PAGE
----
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Voluntary Benefits 101

As the worker-pay-all model gains momentum, biz owners should learn the pros and cons of voluntary benefits.
March 31, 2009
URL: http://www.entrepreneur.com/article/201000

If you're like millions of business owners, the economy has probably forced you to do one or more of the following: increase the amount your employee has to pay or altogether eliminate a benefit--even health insurance--to cut costs. If so, you're searching for ways to keep your overall benefits package attractive to existing employees and new talent. Enter voluntary benefits.

According to a 2008 study by the Employee Benefit Research Institute, employer-paid benefits are declining while worker-pay-all benefits are increasing. These trends are "likely to continue," according to the report, but fewer than one-third of workers are willing to pay on their own without at least some employer funding. This leaves employers with the challenge of offering attractive, employer-funded benefits packages to keep workers happy, while striving to cut company costs at the same time. Learn about some of the available benefits options, and their associated pros and cons, in our interview with expert Greg Howard of TriNet, an HR outsourcing company based in San Francisco.

How can businesses offer employees discounted access to services, i.e., rather than pay for a set kind of insurance, can they offer a menu of different options for employees, such as pet insurance, a specific kind of medical insurance (like cancer insurance) or any other possibilities?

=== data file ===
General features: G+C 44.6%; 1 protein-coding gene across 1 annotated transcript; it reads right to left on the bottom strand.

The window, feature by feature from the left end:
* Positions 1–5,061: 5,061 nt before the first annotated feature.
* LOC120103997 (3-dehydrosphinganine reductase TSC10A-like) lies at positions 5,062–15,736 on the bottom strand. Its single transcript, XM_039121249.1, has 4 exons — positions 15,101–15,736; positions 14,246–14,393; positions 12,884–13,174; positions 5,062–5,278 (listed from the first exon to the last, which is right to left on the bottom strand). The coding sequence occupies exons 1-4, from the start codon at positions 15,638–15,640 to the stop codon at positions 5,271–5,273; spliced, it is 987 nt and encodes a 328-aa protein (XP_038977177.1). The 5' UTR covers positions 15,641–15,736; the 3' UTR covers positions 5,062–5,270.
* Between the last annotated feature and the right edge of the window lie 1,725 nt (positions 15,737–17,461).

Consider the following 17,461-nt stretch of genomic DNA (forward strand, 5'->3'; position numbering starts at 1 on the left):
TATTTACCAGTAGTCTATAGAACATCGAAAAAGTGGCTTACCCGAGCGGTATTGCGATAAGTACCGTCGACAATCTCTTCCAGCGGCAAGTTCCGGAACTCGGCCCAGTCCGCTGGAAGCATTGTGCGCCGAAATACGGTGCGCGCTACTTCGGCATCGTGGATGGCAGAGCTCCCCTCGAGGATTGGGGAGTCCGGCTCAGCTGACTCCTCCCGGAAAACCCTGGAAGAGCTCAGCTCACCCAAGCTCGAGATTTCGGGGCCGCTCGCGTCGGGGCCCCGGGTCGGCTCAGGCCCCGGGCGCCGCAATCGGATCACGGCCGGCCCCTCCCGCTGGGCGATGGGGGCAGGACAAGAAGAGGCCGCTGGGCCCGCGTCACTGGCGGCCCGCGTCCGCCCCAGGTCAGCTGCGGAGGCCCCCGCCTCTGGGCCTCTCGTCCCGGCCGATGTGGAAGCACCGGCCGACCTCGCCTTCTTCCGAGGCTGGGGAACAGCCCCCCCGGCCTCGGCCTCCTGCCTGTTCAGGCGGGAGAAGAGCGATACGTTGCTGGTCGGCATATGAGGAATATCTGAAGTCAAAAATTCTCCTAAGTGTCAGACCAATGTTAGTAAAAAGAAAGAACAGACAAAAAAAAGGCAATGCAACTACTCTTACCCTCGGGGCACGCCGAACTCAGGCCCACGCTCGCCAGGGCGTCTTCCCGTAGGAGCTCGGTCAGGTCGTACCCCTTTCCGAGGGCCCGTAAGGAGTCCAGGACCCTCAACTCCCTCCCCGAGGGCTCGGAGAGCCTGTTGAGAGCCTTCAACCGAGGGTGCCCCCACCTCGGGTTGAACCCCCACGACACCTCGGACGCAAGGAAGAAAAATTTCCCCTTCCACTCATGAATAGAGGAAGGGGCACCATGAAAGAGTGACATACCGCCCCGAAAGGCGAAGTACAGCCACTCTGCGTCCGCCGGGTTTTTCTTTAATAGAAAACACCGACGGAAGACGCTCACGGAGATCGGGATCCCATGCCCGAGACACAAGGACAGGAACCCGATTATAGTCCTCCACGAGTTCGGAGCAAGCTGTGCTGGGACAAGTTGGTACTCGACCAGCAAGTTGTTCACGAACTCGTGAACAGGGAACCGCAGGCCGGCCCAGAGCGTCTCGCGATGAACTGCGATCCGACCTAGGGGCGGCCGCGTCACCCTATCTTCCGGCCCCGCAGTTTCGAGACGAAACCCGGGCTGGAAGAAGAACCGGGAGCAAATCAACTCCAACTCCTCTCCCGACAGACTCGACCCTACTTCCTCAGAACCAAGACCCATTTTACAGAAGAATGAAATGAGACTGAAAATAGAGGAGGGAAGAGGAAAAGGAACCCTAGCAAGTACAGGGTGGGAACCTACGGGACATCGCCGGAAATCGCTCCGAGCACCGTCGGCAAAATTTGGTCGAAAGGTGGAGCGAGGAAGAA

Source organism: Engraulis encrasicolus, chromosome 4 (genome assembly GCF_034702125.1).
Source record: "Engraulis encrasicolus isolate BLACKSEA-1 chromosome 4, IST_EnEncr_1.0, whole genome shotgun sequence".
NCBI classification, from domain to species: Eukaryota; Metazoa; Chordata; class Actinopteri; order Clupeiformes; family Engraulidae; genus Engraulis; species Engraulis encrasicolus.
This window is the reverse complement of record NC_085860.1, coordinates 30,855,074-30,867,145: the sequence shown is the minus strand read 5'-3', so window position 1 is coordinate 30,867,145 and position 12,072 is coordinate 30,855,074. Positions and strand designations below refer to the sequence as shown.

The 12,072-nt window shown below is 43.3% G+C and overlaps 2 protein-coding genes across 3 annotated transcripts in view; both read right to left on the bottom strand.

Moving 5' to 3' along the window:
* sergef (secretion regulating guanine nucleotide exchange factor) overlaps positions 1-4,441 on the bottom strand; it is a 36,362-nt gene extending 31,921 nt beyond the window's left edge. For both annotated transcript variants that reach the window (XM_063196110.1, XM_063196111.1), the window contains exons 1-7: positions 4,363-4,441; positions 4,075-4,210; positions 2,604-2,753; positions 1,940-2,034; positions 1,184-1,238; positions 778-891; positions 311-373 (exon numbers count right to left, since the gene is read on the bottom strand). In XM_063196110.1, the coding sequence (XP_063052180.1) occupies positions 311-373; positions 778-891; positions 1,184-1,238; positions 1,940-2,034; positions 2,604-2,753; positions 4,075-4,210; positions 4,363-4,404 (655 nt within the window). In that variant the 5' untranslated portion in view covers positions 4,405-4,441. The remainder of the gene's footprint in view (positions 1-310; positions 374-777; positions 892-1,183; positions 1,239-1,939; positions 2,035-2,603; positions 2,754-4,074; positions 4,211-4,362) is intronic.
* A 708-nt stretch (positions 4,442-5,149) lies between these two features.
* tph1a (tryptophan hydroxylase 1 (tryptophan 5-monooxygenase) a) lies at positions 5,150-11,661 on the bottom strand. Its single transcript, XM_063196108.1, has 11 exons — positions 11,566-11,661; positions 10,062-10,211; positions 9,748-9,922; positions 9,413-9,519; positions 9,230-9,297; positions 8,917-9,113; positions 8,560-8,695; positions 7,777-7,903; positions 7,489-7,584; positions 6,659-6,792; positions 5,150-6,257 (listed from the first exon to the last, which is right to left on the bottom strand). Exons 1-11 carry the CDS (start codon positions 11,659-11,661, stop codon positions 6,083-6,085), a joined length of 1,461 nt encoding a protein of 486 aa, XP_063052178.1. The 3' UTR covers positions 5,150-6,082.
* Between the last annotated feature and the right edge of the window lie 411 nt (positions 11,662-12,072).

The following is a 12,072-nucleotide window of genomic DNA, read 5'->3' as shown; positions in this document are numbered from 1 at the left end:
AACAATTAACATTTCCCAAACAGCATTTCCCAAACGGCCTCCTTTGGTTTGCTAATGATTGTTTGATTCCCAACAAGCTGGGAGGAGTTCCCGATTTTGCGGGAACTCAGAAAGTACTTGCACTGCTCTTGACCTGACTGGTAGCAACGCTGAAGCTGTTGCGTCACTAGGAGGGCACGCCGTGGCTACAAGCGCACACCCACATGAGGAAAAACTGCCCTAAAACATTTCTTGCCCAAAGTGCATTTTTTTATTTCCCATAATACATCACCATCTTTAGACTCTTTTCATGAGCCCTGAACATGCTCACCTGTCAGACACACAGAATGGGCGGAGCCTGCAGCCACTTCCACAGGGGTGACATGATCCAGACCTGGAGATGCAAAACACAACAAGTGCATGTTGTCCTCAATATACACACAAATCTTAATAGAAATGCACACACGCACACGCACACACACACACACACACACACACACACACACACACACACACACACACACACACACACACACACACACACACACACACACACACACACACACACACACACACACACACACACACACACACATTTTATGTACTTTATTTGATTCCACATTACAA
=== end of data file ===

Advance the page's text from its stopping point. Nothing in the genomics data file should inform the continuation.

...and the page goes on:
Although many factors contribute to a successful benefits program, one key to any successful benefits plan is a structure that permits employees substantive and economic choice. Some plan structures are more suitable for that flexibility, but nothing prevents any employer from allowing employees to self-direct funds to any benefits plan the employer offers. Typically, it is much easier for [an HR outsourcer] to do this, because they're able to secure multiple plans, benefits and perks, and make them available to employees.

What are some ways to restructure perks, rather than eliminate them?
Helping companies get creative in restructuring their perks can really help save money and strike a balance in tough times. [We] recently helped a customer allocate their benefits spending more effectively, leading to a more robust benefits strategy than they'd previously offered on their own. In turn, the customer realized a $250,000 annual savings to their bottom line. How? [We] converted them from fully funding a traditional PPO to fully funding a high-deductible health plan and fully funding the employees' health savings account.

What role can voluntary benefits play in building a robust benefits package that is beneficial to employer and employee? What do employers get from offering voluntary benefits? What do employees receive?